US solar developer merger and acquisition market looks poised for growth over the coming months, as several deals have already been announced – most notably by private equity firm Greenbacker and solar operations and maintenance provider NovaSource Power Services who both acquired solar asset management companies this year.
Solar M&A activity has seen an unprecedented surge as demand for renewable energy grows and costs drop, prompting investor interest in the sector – with Bloomberg New Energy Finance reporting over $80 billion being committed over four years, according to their projections. Bloomberg New Energy Finance predicts M&A activity will remain high as investors look for ways to diversify their portfolios with low-carbon assets and expand global footprints while utilities seek solutions to mitigate climate change impacts on grid reliability.
M&A activity is widespread across several regions, but the US stands out as being particularly active. Since 2022, over three-quarters of solar and wind asset M&A deals have taken place there, making the US the second-largest market by deal value globally.
FTI Consulting reports that solar M&A activity in the United States is being driven by several trends, including increased demand for renewables; investor pressure on utility-scale project developers to deliver reliable and resilient power; rising concerns over climate change impacts; and emerging technologies designed to accelerate decarbonisation processes.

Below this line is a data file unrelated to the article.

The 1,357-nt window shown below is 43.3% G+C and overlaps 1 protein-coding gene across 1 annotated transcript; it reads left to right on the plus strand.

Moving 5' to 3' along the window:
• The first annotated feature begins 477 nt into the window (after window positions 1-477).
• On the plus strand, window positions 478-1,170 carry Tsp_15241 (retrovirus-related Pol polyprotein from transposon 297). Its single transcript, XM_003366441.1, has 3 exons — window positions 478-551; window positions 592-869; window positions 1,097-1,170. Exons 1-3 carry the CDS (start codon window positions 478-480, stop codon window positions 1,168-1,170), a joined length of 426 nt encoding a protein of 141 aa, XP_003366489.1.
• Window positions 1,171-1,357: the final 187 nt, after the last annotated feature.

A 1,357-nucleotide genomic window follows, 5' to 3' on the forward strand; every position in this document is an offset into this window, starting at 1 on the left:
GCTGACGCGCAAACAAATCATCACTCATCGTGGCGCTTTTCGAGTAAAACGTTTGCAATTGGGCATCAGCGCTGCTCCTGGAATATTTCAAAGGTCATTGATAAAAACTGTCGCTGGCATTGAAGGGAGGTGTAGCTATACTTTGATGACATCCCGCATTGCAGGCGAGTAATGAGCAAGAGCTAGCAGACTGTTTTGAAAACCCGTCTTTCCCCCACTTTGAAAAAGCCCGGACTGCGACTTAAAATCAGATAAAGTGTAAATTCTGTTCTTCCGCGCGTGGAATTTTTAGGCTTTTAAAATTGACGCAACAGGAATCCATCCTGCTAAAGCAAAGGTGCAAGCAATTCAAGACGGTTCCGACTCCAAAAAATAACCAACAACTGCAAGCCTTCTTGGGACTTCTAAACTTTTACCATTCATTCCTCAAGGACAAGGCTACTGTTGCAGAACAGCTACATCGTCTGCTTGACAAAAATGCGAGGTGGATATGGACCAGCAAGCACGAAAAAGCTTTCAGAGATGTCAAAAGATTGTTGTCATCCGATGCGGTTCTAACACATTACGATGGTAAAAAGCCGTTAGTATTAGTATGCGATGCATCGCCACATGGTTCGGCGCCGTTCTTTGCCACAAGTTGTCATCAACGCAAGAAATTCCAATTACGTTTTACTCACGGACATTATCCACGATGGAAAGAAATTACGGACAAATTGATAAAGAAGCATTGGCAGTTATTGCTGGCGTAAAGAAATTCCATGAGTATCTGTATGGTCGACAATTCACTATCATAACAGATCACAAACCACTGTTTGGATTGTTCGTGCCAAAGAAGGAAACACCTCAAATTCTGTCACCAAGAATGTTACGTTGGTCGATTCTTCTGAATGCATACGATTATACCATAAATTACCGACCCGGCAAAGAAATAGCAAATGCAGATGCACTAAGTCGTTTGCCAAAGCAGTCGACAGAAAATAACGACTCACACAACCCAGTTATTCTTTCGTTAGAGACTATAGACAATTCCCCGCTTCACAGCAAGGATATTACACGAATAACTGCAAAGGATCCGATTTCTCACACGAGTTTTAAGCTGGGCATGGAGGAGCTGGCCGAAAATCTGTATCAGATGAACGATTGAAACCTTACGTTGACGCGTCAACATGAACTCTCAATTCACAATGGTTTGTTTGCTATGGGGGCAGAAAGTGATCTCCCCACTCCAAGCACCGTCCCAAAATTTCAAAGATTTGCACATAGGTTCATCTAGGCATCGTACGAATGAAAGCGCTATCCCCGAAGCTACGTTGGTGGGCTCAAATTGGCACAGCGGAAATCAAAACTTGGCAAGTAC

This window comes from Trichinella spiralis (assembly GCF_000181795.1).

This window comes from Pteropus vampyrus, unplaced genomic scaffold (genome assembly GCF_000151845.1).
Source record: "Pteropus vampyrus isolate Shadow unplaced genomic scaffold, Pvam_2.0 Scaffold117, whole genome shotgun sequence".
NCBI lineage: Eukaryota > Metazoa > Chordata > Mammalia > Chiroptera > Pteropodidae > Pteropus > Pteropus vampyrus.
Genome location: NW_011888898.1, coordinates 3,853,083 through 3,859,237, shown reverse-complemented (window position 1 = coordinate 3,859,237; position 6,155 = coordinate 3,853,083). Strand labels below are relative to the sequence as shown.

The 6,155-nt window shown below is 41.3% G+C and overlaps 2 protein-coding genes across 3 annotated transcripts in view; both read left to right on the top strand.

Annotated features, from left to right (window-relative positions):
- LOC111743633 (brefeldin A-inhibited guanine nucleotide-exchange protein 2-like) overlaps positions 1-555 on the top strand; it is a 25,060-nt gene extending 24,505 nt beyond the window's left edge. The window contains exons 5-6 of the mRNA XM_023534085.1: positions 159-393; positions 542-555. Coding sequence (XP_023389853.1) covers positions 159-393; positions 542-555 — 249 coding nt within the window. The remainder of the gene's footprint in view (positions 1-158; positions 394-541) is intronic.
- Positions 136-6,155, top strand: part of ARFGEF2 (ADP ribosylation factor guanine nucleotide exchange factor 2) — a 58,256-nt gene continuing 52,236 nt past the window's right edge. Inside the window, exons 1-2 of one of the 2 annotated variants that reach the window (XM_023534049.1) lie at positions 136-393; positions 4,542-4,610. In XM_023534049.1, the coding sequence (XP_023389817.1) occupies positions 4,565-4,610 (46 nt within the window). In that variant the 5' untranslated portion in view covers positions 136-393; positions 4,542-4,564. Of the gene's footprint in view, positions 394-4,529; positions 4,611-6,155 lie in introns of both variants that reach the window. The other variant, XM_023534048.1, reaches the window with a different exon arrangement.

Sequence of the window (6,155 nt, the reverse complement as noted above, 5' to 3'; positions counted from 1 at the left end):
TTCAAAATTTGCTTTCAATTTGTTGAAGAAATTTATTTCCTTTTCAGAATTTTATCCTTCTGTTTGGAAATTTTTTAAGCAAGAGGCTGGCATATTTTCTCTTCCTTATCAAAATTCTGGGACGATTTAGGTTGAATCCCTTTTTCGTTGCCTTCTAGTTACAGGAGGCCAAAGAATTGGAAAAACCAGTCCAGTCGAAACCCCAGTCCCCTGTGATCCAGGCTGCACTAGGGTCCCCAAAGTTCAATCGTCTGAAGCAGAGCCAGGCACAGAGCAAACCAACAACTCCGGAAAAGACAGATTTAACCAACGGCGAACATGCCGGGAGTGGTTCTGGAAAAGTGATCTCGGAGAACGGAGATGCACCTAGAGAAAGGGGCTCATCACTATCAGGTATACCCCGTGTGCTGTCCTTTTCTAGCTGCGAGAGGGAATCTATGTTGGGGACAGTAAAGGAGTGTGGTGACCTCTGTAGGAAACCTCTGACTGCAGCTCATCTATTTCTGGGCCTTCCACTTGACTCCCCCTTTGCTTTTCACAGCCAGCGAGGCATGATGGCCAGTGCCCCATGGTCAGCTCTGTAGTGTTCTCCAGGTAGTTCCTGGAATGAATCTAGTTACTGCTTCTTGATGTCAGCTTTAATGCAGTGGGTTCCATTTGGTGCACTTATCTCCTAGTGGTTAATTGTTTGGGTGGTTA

Over the past year, several major corporates have expanded their renewables portfolios significantly. French oil and gas giant TotalEnergies acquired SunPower Corp’s commercial and industrial solutions unit in February; AES Corporation (NYSE: AES) purchased Community Energy Solar to expand U.S. development activities and add 10-GW projects to their pipeline of projects.
Community-scale developers represent a growing trend among larger energy companies to acquire smaller peers in order to strengthen their presence in the solar industry. Furthermore, many solar and storage firms are investing in manufacturing of PV modules domestically in order to take advantage of incentives under the Inflation Act, potentially leading to further vertical integration.
No matter the uncertain M&A landscape of 2018, renewables industry consolidation should help it to face additional challenges like higher power prices and supply chain constraints more effectively. Larger developers will also be more capable of negotiating advantageous power purchase agreements (PPAs) and tapping state guaranteed feed-in tariffs or PPAs more successfully than before. M&A activity should remain an issue as financial investors look for exit routes from solar/storage developer platforms over time.